Most of Minnesota is in for several rounds of drenching storms the next few days.
By Sunday morning, a slow-moving low pressure system had dumped over 7 inches of rain in Gluek, Minnesota, located just over 2 hours west of Minneapolis. Northwestern Minnesota also saw significant rainfall, totaling 5 to 7 inches just south of Fargo, North Dakota, according to AccuWeather's interactive map.
The storm systems are expected to move east through Minnesota, which could bring localized heavy rains across the state.
"We don't expect that much rain, but it is moist and the system is a pretty efficient rainmaker," Chris Franks of the National Weather Service told the Pioneer Press.
He said Chippewa Falls had gotten as much as 5 inches of rain before 9 a.m. Sunday, adding rain is expected to reach the Twin Cities Sunday afternoon and evening, and people could see anywhere from a half-inch to 4 inches of rain.
Although it wasn't raining at the time, the impending weather briefly delayed the Minnesota Twins game Sunday afternoon, reports say.
A stronger low-pressure system is expected to bring thunderstorms to central South Dakota Sunday night, and move into Minnesota Monday, which will likely bring more widespread rainfall to the state, the National Weather Service (NWS) says.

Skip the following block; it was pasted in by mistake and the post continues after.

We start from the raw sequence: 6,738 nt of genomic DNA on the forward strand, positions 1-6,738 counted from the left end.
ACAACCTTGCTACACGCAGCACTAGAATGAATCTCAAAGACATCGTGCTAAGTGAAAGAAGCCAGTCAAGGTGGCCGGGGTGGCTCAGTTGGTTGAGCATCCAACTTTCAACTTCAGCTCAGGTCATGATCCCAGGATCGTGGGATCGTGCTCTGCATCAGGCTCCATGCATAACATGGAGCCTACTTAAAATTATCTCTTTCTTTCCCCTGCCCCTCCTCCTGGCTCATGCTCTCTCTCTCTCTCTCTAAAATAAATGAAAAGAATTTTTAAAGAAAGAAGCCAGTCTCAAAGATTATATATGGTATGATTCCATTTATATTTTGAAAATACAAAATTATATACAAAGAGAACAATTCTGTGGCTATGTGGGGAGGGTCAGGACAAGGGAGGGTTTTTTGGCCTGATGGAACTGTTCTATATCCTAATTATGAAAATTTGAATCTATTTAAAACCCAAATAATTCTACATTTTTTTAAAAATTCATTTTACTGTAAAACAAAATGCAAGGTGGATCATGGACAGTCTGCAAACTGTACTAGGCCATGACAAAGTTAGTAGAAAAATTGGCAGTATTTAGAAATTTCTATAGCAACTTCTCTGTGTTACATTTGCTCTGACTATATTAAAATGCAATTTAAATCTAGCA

Heavy rainfall is possible with a few of the strong storms, but the threat for severe weather is low, the weather service says. A "muggy air mass" is also expected to return Monday, and will likely stick around for much of the work week, NWS says.
Clouds and thunderstorms could impact the metro area until midweek, AccuWeather says, with some of the downpours heavy enough to cause flash flooding and travel delays.
There's expected to be a break from storms Tuesday night and Wednesday, before the risk of showers and thunderstorms returns Thursday and Friday, AccuWeather notes.
Heavy rain did cause some localized flooding in western Minnesota Saturday night and Sunday.
State Fair weather preview
The Great Minnesota Get Together begins this Thursday, but with that, there's also a chance for some rain for the opening days of the fair.
The good news is, on average, it only rains about three to four days during the fair's 12 day run – the wettest fair was in 1977, when 9.48 inches of rain fell, according to the State Climatology Office, which looked at the weather at the Minnesota State Fair from when the current site was established in 1885 to 2013.
Last year was the third-warmest State Fair in history, with an average temperature of 88.2 degrees and it also had the most 90 degree high temperatures on record with six days, the State Climatology Office says.
MPR News' Updraft blog says weather charts are also favoring 90 degrees and "stuffy dew points" for the start of the fair this year.